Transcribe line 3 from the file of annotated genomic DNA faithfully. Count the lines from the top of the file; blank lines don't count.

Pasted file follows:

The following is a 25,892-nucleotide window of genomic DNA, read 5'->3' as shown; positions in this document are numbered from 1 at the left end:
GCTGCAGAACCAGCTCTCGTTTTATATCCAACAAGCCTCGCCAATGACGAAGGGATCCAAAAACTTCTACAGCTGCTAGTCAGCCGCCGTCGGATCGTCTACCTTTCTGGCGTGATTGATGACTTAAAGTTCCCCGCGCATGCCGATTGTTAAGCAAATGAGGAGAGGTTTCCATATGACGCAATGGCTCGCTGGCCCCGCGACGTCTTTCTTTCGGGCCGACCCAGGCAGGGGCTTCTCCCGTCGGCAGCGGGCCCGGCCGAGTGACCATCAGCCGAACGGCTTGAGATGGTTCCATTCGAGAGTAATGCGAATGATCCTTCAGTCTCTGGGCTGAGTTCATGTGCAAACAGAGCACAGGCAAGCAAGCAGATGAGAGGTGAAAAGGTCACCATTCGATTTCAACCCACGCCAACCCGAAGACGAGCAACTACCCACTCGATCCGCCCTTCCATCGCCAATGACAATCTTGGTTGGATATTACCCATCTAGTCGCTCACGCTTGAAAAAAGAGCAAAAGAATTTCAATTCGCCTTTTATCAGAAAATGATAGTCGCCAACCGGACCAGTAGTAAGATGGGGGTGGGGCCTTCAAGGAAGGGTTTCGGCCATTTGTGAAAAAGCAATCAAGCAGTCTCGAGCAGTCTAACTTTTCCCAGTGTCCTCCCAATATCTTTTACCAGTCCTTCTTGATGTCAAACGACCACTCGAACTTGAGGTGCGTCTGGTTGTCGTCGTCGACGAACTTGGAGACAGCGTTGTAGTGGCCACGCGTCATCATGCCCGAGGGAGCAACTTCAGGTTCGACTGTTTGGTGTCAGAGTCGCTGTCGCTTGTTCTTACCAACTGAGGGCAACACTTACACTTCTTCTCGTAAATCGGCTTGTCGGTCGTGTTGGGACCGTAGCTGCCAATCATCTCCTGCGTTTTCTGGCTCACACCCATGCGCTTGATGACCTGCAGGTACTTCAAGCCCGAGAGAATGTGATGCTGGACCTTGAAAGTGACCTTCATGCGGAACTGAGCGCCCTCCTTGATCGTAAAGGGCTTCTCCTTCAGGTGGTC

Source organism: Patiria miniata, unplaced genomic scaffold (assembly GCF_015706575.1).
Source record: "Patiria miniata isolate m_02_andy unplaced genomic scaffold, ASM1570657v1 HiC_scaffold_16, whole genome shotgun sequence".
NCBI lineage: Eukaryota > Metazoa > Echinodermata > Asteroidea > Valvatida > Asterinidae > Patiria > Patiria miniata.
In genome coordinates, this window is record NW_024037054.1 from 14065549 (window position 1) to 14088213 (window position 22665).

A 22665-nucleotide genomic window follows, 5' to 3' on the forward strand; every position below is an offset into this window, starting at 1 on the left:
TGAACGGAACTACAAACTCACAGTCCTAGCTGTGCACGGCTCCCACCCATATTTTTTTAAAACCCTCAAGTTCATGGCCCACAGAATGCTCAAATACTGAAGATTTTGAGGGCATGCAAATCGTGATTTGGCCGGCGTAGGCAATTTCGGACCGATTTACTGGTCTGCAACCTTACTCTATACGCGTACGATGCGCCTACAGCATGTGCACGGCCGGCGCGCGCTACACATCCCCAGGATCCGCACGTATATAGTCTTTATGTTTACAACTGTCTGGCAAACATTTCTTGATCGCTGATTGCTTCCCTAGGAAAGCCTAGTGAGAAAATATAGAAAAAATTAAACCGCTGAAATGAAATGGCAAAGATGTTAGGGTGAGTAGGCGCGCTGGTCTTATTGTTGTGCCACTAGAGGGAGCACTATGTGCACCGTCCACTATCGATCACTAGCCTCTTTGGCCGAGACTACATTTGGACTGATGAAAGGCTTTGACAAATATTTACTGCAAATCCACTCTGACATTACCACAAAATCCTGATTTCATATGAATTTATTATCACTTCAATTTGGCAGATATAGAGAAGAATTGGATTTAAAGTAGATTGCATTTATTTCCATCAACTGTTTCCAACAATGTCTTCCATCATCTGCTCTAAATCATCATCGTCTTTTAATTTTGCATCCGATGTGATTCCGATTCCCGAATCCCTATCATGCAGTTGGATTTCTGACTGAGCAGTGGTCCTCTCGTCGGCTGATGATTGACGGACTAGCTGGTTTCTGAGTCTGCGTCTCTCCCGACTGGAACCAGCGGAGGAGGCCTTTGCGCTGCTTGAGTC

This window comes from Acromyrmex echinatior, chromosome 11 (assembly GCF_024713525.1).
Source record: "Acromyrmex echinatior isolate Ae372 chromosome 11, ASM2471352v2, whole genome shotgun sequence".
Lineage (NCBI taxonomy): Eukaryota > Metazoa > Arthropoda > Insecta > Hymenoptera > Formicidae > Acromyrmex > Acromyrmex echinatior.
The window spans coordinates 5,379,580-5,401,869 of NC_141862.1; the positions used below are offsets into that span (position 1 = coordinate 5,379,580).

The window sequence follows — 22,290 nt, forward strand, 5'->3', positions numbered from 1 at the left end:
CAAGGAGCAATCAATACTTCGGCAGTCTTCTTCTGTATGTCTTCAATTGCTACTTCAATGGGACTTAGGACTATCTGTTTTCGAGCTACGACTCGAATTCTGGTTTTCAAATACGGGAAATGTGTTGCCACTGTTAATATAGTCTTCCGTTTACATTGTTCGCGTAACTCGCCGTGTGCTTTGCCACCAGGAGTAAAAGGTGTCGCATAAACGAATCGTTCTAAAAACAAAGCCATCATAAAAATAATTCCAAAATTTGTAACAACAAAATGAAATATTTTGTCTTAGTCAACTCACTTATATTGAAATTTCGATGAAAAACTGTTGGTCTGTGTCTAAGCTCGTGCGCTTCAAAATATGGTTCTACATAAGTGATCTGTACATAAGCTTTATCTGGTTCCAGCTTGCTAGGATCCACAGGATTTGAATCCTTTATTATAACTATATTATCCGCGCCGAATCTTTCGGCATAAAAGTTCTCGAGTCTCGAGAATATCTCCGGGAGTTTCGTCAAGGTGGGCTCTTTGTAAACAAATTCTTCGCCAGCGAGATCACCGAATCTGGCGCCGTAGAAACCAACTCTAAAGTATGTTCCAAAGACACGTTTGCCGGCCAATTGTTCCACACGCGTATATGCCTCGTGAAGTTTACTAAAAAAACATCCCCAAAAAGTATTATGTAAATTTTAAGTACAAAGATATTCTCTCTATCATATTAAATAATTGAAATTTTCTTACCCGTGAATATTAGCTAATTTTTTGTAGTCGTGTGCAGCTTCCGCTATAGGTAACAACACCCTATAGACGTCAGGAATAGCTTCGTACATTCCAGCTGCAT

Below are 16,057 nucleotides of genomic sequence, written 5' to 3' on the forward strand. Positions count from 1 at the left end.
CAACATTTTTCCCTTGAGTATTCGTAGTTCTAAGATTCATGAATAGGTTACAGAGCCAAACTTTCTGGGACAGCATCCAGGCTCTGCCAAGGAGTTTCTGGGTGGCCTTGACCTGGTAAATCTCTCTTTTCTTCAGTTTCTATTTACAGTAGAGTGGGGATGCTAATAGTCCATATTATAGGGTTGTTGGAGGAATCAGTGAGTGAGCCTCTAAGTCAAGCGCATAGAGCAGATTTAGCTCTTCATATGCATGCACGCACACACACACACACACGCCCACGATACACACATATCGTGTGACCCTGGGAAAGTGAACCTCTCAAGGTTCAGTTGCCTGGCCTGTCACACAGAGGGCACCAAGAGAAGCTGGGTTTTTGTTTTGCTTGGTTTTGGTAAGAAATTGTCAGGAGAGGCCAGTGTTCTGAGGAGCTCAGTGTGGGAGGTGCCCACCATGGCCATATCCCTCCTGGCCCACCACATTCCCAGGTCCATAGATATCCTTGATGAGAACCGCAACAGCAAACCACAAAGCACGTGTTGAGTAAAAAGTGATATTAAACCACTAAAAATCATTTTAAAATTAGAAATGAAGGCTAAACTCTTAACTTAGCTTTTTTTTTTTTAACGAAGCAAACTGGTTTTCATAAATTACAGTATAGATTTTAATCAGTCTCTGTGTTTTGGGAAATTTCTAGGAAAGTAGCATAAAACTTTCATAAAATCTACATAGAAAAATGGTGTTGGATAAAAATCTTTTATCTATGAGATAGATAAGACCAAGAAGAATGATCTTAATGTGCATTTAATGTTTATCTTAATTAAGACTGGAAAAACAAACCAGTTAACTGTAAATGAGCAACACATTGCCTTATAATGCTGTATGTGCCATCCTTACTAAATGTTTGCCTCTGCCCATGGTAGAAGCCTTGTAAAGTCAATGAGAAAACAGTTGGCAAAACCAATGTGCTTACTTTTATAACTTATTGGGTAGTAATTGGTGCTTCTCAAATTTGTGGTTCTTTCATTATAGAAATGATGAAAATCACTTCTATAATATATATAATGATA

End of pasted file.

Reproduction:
Source organism: Patiria miniata, unplaced genomic scaffold (assembly GCF_015706575.1).